If all 12 of Social Security 2100: A Sacred Trust’s temporary benefit increases were made permanent, Social Security would run out of money two years earlier—in 2032 instead of 2034.
The Heritage Foundation’s Social Security Model estimates that if all 12 of SS-AST’s temporary benefit increases were made permanent, Social Security would run out of money two years earlier, in 2032 instead of 2034. Benefit cuts in 2032 would be greater than the roughly 23 percent cuts that would apply in 2034 under current law because the bill raises benefits to a higher level prior to insolvency. Enacting a permanent version of SS-AST would exacerbate Social Security’s shortfalls by 21 percent, increasing them from 3.54 percent of payroll to 4.27 percent of payroll.
Even with SS-AST’s massive tax hikes on higher-income earners, the proposal’s expansion of benefits would still require a 34 percent, across-the-board payroll tax increase, bringing the current 12.4 percent tax to 16.67 percent. A permanent version of SS-AST would require an extra $3,000 per year in Social Security taxes, and $11,800 per year in total Social Security taxes for the median household.
A Heritage Foundation analysis of the personal impacts of the SS-AST’s predecessor bill (the 116th Congress version, which massively increased taxes but achieved solvency) found that workers of all income levels would be better off, with higher incomes in retirement, if they were allowed to keep the money they would have to pay for the proposed tax hikes and instead save that money in a personal account. That same analysis holds true for SS-AST, but the magnitude of the potential losses to workers’ future financial well-being would be even greater considering the larger tax increases needed to sustain SS-AST.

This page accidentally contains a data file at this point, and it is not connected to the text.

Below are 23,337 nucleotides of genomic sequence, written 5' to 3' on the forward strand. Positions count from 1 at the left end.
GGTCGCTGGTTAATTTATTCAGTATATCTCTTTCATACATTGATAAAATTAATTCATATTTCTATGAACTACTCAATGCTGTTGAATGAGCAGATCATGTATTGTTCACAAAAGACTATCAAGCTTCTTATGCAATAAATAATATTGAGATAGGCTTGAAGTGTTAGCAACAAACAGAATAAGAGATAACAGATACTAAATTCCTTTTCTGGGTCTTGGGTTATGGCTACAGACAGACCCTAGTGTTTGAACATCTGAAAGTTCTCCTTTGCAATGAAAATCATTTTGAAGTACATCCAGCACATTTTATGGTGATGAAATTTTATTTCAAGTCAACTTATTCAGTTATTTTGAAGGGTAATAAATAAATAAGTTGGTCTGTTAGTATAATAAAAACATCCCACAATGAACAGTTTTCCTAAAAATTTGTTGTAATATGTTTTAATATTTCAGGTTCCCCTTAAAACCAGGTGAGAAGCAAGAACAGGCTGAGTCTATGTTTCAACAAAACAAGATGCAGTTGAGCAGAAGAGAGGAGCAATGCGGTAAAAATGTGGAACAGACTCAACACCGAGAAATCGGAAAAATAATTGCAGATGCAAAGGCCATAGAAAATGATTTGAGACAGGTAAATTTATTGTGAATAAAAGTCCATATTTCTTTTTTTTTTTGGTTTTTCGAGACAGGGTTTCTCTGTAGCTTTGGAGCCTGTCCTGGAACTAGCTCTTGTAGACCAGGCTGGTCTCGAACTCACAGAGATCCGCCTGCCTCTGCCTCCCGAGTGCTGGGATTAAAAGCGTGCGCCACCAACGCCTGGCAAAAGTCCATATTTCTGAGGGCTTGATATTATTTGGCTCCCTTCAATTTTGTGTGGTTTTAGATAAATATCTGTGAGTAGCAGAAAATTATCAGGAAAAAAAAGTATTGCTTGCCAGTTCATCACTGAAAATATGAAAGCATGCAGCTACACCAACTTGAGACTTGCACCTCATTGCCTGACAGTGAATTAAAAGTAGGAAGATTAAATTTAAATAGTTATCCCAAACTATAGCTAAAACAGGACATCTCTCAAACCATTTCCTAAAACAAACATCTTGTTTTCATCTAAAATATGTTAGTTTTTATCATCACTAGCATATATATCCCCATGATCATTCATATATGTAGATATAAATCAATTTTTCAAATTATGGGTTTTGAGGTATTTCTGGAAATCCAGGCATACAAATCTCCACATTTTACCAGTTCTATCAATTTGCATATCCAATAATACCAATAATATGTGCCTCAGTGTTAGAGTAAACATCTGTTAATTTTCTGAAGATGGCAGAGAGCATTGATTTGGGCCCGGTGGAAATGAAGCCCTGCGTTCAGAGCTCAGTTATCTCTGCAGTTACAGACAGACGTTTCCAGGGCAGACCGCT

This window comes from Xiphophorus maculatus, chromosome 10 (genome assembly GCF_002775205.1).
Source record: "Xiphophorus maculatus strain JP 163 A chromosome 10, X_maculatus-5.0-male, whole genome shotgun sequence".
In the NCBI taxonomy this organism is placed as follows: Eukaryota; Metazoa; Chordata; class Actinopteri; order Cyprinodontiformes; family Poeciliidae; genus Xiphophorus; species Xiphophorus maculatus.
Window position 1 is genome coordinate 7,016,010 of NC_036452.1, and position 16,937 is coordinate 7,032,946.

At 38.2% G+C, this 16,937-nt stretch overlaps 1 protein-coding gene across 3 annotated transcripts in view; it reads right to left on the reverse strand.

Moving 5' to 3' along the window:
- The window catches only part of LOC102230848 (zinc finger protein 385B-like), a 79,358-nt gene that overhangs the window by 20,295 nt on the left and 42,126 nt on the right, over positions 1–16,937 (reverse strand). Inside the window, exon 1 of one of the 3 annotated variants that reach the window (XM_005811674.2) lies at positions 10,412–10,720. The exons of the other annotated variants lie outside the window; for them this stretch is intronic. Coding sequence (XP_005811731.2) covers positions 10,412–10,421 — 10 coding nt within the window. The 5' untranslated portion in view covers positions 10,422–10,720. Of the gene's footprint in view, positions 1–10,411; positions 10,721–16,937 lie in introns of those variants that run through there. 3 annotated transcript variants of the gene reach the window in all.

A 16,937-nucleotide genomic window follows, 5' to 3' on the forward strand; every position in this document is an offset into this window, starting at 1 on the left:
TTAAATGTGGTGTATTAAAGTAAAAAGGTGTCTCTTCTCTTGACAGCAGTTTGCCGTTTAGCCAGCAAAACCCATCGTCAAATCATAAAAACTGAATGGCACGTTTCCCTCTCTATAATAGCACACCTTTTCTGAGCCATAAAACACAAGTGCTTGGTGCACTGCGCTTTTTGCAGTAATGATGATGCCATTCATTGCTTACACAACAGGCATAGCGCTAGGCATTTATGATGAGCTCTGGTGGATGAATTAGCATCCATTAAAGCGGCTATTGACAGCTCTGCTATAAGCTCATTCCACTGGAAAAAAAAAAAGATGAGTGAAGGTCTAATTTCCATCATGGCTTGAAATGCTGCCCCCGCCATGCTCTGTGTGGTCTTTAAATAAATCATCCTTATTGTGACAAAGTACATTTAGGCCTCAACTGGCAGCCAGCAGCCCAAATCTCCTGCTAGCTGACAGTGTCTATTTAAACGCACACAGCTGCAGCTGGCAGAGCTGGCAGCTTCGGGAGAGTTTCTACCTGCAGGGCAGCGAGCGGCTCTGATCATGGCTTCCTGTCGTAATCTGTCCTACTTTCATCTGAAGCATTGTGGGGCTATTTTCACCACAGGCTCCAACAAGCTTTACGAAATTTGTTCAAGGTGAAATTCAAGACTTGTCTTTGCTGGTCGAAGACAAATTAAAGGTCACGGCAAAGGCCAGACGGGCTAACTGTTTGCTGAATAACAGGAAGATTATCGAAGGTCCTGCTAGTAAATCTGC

Social Security’s future is not secure. The program is running out of time and money, and recent increases in debt and spending have crowded out options for reform. SS-AST is a dishonest distraction from serious proposals that would make Social Security solvent for the long run. By recognizing the budget deception of labeling what are intended to be permanent benefit increases “temporary,” one can see that SS-AST would increase Social Security’s shortfalls by 21 percent and cause the program to run out of money two years earlier, in 2032. Maintaining benefit increases and preventing insolvency under SS-AST would require a 34 percent tax increase—an extra $3,000 for the median household.
In contrast, The Heritage Foundation’s proposals to modernize the program and shift to a universal benefit—that keeps more people out of poverty and provides workers an ownership option—would achieve long-run solvency, pave the way for Social Security’s tax to decline nearly 20 percent, to 10.1 percent, and provide an extra $1,600 in take-home pay for the median household. In addition to higher earnings and larger retirement incomes for everyone, lower-income workers would benefit the most as they would receive higher benefits, pay less in taxes, and gain the opportunity to build personal wealth.
Social Security is politically difficult to reform, but it is absolutely necessary to protect the most vulnerable Americans from the consequences of an unsustainable system. While there is no way to undo past excesses that have made Social Security seem like a more beneficial program than it is, Congress can refocus the program on its original purposes: providing financial security and protecting seniors from poverty. By reducing Social Security’s drag on personal incomes and nest eggs, it is possible to make more people—and the entire economy—better off.
Rachel Greszler is Senior Research Fellow for Budget and Entitlements in the Grover M. Hermann Center for the Federal Budget at The Heritage Foundation.